The Wonder director Sebastián Lelio and star Florence Pugh joined Deadline’s Contenders Film: Los Angeles awards-season event to talk about their Netflix film and the power and fanaticism of faith.
The film is a psychological period drama that follows an English nurse’s immaculate investigation in the Irish countryside. Set in 1862 Ireland, Lib Wright (Pugh) is brought to a small religious village to investigate the validity of a young girl (Kíla Lord Cassidy) who has claimed to have survived without eating for months by the grace of God. Tom Burke, Ciarán Hinds and Elaine Cassidy also star.
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Pugh explained how she interpreted the challenge of embodying a stringent female nurse who aims to dismantle the religious beliefs in a patriarchal town.
“For me, before anything, it was really important to figure out who [Nurse Wright] was.” Pugh said. “Lib is a Nightingale nurse, and during that time, Nightingale nurses were seen as the purest people. They were almost higher than being a woman during that era. Women were narrow, they didn’t belong to anything. They belonged to their husband and they were sold with property. And to be a Nightingale nurse meant you were actually listened to. So for me, it was always interesting in this story, that no matter how qualified she was, no matter how educated she was, no matter how many lives she’d saved, these men still didn’t want the answer because it wasn’t correct to what they were expecting.”
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Although the film is based on co-writer Emma Donoghue’s fictional book of the same name, the main crux of the story is steeped in truth. In the 19th century during the Great Famine, Ireland saw a rise in cases and deaths of young girls and women, known as “fasting girls,” who claimed to be able to go without eating for months by only subsisting on a God-like substance called manna.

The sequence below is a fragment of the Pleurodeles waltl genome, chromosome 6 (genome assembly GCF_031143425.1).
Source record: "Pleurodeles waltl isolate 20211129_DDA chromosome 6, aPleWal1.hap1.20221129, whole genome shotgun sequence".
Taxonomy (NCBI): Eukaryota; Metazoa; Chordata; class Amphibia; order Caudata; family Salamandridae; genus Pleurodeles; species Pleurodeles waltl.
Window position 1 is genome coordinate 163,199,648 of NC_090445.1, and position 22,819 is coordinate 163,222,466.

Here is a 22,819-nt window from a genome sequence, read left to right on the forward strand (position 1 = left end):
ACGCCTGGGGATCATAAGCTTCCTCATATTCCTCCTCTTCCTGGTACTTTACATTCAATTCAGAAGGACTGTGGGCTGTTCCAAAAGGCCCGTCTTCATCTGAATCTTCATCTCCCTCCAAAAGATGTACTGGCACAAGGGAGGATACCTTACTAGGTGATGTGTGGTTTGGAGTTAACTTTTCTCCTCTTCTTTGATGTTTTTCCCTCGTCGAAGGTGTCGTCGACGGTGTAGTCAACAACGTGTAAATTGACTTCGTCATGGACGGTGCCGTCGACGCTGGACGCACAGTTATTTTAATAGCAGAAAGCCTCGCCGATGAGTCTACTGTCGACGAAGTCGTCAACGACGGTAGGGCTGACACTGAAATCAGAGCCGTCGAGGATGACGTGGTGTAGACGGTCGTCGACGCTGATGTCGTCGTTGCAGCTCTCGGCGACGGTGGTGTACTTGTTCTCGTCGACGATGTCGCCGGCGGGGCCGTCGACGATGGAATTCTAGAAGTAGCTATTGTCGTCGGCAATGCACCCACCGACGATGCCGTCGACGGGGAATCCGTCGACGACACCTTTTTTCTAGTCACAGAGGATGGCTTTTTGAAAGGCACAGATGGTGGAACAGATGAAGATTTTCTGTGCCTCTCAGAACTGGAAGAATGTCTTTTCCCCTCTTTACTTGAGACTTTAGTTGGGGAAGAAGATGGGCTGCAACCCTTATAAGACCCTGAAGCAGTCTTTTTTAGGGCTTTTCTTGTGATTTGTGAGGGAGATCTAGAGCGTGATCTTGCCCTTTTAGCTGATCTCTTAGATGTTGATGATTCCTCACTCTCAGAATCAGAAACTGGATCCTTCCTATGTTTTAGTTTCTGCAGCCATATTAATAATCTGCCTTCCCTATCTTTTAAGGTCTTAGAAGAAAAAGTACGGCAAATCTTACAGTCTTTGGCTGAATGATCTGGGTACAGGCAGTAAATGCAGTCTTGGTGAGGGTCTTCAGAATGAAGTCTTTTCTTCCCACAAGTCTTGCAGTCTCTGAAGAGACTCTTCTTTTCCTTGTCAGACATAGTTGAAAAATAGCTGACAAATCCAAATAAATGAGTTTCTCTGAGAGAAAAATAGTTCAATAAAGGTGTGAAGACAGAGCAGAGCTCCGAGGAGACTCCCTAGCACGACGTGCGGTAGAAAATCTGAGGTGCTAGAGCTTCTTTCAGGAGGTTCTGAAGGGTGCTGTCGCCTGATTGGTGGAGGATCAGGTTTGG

Lelio explained that his own background in Catholicism and intrigue in the relationship between conviction and reason drove him to make the film.
“I grew up in the south of Chile during dictatorship in a very Catholic country. So I have my connections to the story, but then I read the novel and really loved it,” he said. “My first connection was with the two women at the center. Florence’s character, this rationalist confronting this community of fervent believers, somehow operating that belief system of a deformed reality so it fits what they believe up to the point that maybe a girl could die because of that. I thought that was very 2022, faith versus science or nationalism versus magical thinking. So the relationship between the two women was very moving, very unique. The girl trapped in this community that is willing so desperately for her to be a miracle, and somehow they have to somehow save each other. And I thought that was beautiful to portray in the film.”
Check back Monday for the panel video.
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